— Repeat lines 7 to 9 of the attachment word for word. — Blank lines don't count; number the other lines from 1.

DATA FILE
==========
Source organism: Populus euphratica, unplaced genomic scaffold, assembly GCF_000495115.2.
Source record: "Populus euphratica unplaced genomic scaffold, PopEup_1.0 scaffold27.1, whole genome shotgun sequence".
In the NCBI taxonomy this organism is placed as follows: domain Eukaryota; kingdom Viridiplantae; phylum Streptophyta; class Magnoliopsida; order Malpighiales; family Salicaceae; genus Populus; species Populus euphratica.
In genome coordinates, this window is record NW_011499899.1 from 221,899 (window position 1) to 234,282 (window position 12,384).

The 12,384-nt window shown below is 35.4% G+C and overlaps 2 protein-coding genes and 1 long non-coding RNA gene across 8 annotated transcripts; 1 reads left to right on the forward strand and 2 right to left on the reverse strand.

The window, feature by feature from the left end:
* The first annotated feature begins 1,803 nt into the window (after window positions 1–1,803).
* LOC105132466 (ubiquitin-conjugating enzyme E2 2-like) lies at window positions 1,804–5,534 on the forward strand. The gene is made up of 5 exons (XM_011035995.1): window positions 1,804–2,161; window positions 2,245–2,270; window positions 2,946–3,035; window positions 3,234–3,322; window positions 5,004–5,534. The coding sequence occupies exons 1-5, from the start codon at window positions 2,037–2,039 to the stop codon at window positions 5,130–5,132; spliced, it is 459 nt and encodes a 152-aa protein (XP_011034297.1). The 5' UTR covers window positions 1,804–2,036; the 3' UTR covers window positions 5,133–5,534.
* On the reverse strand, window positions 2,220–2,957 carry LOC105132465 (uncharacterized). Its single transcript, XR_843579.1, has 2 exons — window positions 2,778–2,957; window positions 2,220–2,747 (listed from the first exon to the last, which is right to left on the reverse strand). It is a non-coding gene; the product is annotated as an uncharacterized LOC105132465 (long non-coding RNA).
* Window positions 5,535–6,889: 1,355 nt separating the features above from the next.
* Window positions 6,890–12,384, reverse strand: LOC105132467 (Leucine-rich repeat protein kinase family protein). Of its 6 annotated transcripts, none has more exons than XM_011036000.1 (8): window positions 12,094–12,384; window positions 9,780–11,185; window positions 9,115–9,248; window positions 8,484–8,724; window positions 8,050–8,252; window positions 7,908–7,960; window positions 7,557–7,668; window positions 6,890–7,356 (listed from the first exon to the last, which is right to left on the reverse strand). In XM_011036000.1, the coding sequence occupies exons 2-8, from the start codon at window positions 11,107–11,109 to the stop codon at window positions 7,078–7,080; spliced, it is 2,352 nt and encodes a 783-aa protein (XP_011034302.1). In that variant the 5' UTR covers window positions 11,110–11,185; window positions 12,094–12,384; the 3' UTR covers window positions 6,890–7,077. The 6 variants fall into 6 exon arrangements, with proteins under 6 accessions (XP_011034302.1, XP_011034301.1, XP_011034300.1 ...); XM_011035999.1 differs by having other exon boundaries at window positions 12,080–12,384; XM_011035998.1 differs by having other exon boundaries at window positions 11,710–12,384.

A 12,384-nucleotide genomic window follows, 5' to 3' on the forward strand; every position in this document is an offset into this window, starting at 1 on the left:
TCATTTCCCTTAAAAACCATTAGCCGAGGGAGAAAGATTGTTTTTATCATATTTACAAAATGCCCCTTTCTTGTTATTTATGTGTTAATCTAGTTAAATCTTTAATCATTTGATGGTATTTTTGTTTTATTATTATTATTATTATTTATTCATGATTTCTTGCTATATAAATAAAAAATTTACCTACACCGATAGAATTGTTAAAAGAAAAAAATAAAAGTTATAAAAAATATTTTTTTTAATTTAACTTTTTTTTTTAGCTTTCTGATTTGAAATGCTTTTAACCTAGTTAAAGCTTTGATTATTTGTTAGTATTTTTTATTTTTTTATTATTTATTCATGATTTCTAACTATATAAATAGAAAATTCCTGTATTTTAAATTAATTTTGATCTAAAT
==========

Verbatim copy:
* The first annotated feature begins 1,803 nt into the window (after window positions 1–1,803).
* LOC105132466 (ubiquitin-conjugating enzyme E2 2-like) lies at window positions 1,804–5,534 on the forward strand. The gene is made up of 5 exons (XM_011035995.1): window positions 1,804–2,161; window positions 2,245–2,270; window positions 2,946–3,035; window positions 3,234–3,322; window positions 5,004–5,534. The coding sequence occupies exons 1-5, from the start codon at window positions 2,037–2,039 to the stop codon at window positions 5,130–5,132; spliced, it is 459 nt and encodes a 152-aa protein (XP_011034297.1). The 5' UTR covers window positions 1,804–2,036; the 3' UTR covers window positions 5,133–5,534.
* On the reverse strand, window positions 2,220–2,957 carry LOC105132465 (uncharacterized). Its single transcript, XR_843579.1, has 2 exons — window positions 2,778–2,957; window positions 2,220–2,747 (listed from the first exon to the last, which is right to left on the reverse strand). It is a non-coding gene; the product is annotated as an uncharacterized LOC105132465 (long non-coding RNA).